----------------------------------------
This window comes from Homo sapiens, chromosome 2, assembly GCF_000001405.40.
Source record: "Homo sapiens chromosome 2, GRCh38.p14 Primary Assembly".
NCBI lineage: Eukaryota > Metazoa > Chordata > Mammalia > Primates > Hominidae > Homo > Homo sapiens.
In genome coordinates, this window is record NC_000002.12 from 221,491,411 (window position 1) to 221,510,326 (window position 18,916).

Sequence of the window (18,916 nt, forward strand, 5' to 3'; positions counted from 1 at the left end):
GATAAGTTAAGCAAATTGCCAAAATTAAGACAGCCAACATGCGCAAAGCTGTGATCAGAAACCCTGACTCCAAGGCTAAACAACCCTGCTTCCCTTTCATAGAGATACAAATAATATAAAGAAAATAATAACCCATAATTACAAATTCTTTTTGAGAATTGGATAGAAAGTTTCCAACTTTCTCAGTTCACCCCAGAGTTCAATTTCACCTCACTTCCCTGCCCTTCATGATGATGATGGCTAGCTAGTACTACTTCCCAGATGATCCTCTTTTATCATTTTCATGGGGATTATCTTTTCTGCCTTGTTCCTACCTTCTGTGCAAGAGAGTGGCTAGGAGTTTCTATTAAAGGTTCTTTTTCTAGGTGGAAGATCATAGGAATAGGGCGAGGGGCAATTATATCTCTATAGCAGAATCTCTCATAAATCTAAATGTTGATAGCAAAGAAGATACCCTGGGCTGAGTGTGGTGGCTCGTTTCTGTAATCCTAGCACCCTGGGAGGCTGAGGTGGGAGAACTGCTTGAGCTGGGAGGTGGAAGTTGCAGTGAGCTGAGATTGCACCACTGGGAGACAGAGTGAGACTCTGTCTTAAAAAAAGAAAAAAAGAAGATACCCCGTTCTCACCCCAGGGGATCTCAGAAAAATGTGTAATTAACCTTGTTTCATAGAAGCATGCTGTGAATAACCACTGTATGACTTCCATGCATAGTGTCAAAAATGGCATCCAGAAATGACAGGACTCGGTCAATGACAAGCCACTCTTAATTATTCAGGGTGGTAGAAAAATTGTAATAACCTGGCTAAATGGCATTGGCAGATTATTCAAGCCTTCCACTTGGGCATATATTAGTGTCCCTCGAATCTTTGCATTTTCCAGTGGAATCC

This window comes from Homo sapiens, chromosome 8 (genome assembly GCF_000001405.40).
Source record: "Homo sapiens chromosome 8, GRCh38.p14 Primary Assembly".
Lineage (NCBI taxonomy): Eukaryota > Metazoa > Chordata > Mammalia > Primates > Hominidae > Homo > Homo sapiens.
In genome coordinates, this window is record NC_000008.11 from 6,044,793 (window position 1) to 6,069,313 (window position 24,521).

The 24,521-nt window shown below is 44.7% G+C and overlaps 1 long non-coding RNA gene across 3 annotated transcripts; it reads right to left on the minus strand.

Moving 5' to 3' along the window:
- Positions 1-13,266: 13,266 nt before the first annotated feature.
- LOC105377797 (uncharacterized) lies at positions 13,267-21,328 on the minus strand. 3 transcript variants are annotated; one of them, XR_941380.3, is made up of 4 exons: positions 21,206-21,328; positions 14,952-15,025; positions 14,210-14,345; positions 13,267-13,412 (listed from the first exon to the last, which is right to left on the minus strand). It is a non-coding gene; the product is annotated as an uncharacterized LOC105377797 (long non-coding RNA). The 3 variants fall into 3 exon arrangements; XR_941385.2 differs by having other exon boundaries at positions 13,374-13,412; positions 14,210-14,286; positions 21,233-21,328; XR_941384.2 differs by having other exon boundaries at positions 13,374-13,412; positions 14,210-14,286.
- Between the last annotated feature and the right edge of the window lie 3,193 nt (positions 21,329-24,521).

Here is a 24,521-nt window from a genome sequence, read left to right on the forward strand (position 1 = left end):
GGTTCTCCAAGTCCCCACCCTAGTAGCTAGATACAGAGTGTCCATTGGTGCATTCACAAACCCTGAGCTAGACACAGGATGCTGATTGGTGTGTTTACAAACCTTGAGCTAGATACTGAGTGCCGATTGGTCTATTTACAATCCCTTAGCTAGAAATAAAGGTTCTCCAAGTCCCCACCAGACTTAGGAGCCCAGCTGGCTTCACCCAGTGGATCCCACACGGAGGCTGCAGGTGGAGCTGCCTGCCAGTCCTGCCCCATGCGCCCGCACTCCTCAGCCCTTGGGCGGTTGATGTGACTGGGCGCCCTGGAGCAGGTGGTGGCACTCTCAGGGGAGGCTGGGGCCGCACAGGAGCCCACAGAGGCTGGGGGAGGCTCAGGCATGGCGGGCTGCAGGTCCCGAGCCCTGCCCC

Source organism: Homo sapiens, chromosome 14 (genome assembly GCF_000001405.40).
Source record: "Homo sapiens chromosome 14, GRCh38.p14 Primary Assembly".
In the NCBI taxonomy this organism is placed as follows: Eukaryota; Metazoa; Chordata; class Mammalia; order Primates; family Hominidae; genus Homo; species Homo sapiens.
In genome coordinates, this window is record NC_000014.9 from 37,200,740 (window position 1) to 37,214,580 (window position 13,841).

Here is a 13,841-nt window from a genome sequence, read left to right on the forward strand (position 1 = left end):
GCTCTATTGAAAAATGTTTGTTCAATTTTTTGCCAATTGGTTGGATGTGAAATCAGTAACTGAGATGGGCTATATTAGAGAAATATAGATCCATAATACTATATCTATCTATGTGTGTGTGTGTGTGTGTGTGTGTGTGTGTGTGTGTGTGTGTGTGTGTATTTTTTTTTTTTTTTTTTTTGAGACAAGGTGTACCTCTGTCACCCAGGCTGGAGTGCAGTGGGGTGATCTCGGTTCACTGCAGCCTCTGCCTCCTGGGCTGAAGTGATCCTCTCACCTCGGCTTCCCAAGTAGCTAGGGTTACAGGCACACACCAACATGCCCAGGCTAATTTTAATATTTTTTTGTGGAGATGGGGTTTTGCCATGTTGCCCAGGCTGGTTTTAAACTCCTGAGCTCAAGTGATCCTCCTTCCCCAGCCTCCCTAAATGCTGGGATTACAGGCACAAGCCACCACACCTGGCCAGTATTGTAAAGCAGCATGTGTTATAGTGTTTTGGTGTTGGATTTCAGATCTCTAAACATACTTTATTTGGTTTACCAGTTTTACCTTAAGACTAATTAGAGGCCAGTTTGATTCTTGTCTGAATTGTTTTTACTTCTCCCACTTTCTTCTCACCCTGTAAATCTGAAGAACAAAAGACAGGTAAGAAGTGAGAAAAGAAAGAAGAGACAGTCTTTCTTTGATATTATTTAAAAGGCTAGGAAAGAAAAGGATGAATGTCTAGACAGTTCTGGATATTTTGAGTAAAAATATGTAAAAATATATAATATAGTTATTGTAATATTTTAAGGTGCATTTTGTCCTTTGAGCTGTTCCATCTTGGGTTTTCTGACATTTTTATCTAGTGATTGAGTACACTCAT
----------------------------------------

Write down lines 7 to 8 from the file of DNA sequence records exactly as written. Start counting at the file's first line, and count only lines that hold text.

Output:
This window comes from Homo sapiens, chromosome 8 (genome assembly GCF_000001405.40).
Source record: "Homo sapiens chromosome 8, GRCh38.p14 Primary Assembly".